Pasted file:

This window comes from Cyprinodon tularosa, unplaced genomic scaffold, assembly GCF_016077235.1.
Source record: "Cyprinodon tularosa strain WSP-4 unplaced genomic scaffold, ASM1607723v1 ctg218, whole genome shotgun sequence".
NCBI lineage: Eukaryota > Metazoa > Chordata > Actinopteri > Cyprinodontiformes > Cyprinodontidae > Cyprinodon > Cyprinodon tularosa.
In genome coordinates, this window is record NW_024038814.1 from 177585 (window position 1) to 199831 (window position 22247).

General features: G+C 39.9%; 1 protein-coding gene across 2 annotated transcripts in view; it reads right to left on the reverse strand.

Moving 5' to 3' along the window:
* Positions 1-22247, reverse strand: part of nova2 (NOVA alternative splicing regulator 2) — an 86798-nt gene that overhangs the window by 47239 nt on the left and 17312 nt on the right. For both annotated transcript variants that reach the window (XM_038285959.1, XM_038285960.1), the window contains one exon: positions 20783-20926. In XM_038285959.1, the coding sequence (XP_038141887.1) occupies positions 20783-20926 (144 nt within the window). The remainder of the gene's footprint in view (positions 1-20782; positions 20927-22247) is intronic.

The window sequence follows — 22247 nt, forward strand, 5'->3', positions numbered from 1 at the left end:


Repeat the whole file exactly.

This window comes from Cyprinodon tularosa, unplaced genomic scaffold, assembly GCF_016077235.1.
Source record: "Cyprinodon tularosa strain WSP-4 unplaced genomic scaffold, ASM1607723v1 ctg218, whole genome shotgun sequence".
NCBI lineage: Eukaryota > Metazoa > Chordata > Actinopteri > Cyprinodontiformes > Cyprinodontidae > Cyprinodon > Cyprinodon tularosa.
In genome coordinates, this window is record NW_024038814.1 from 177585 (window position 1) to 199831 (window position 22247).

General features: G+C 39.9%; 1 protein-coding gene across 2 annotated transcripts in view; it reads right to left on the reverse strand.

Moving 5' to 3' along the window:
* Positions 1-22247, reverse strand: part of nova2 (NOVA alternative splicing regulator 2) — an 86798-nt gene that overhangs the window by 47239 nt on the left and 17312 nt on the right. For both annotated transcript variants that reach the window (XM_038285959.1, XM_038285960.1), the window contains one exon: positions 20783-20926. In XM_038285959.1, the coding sequence (XP_038141887.1) occupies positions 20783-20926 (144 nt within the window). The remainder of the gene's footprint in view (positions 1-20782; positions 20927-22247) is intronic.

The window sequence follows — 22247 nt, forward strand, 5'->3', positions numbered from 1 at the left end: